How you feel and how you function (e.g., energy, constipation, dry hair, dry skin, cognition, body temperature) is more important in assessing thyroid function than just using arbitrary blood test normal ranges.

If your doctor refuses to order these tests see someone else, or order them yourself at websites such as www.saveonlabs.com, then schedule a consult with one of Amen Clinics – we are here to help you feel, think, and look your best!

In this video, Dr. Mark Filidei, Director of Functional and Integrative Medicine at Amen Clinics talks about balancing the thyroid (and other hormones) through Bioidentical Hormonal Replacement Therapy.

Already have your lab results? Great! Dr. Filidei is available for consultations too. Call us at 888-288-9834 or tell us more.

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COMMENTS

  1. Ingrid Johansson says:

    I have had hypothyroidism for 30+ years and I am coming to find out that it is actually based from adrenal gland exhaustion. I’m also coming to find out that my thyroid issues are based from copper overload and possibly Pyroluria. There is so much we don’t know that affects our delicate body balance and body functions (from micro and macro nutrients to hormones) that can give us symptoms of hypothyroidism what the root causes actually from other things like adrenals. If your doctor says you have hypothyroidism look at your diet and your lifestyle And see if it’s actually an adrenal exhaustion problem. If you look at the symptoms of adrenal exhaustion you will see that they mirror the symptoms of hypothyroidism. Also look into copper overload and Pyroluria . You will be amazed at the information you will find that would greatly help balance your body and decrease your symptoms.

  2. Jindi Hodge says:

    Here in the UK, it is impossible to get all the tests done once you have been diagnosed. So people like me are left taking medication dosages that might not be working within the full spectrum of all the tests. Of course, if I can pay privately, then it will be a different story. I hardly have any hair on my head, I can’t lose weight, Brain fog has gone to new heights, and the doctor says, “it’s your age”. I am nearly 61!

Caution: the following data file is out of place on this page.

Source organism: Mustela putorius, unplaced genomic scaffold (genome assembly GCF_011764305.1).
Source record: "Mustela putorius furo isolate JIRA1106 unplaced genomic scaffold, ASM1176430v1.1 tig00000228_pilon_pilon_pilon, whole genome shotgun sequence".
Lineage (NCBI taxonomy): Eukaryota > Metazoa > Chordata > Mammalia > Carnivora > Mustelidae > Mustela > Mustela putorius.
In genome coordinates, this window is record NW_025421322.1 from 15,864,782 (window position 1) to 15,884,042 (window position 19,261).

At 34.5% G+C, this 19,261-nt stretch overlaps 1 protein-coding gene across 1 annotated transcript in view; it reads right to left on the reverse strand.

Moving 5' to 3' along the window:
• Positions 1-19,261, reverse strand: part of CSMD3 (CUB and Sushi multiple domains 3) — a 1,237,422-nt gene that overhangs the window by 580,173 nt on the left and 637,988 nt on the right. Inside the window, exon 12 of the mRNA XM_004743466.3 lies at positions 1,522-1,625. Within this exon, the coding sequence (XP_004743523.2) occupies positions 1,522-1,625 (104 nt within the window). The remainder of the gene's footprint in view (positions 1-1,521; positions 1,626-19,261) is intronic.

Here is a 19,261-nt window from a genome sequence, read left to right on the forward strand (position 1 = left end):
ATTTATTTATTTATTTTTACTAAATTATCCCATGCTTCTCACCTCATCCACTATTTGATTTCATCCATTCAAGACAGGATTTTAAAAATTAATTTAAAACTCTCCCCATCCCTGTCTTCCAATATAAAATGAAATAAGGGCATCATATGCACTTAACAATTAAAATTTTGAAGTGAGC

3. Linda says:

    I cannot afford to come to the clinic…what tests can I do ftom here for hormones and thyroid

  4. Elaine Sauer says:

    I’ve was dx with thyroid cancer in 2009, and total thyroidectomy. I find that the even with the meds and the range kept at 0.01-0.11 the symptoms of hypothyroidism aren’t corrected (weight gain, temp, dry skin and hair, memory & motivation, depression/anxiety and I have found adding HRT to have the most amazing effect on my health, improved memory and mood since starting last year. Seems the thyroid docs just don’t have enough to get their patients to optimal health and it’s been very frustrating for me to hear you labs are great!

  5. Barbara Frazier says:

    Can you help me , Why and how? I have had myalgia encephalitis for decades. I have a very thick file on all my ailments and diagnosis over the years. I was lucky to be treated by Dr Teitlebaum and got me out of 6 years in bed with a compounded thyroid. I currently am treated by a nurse
    Practioner for hormones but the rest of ailments I have to sort out on my own .always have to direct any current doctors who are at a loss but one does what tests etc. that I tell him .
    I live now on a 3rd world island but all many tests are sent to the US. I have been diagnosed with The vowing ailments some at top university hospital University of Pennsylvania , which many add up to my overall diagnosis but would like one doctor to be my overall “ project manager” because it is complicated and Am sick of the job and want to retire from it! I want the Doctor to be integrated..
    Here are the ailments diagnosed low thyroid,adrenal fatigue,Lyme disease,neurially mediated hypotension,bi polar,fibromyalgia,reactive hypoglycemia reduced IQ ,candida,
    I sold my business years ago and moved to an island, changed my diet,learned to meditate ,try to limit my exercise. And for 3 yrs have cold symptoms every other day or two or more when I over do it,. No one can explainone that so am being tested for allergies and I am suddenly having more memory problems and trouble spelling some simple words.I have not been treated for the lead that was as the chart would go.How can you help ,what are the different ways,and how can I or my insurance pay for it ? I f you can help let me know why you think you can help. Your response is much appreciated !
    All the Best
    Barbara Frazier

  6. barb says:

    I have been diagnosed with Hashimotos but drs..refuse to give me meds. as they say my thyroid ranges are fine. I’ve had Free t3, free t4 TAG and a bunch.of other tests and the thyroid levels are in the LOW END..My hair is super dry and has been falling out AT THE ROOTS for 2 years now!

    • Emily says:

      You may want to read Dr. Daniel Brownstein’s books on thryoid and Iodine therapy. Very helpful. He is in Michigan and has a very active practice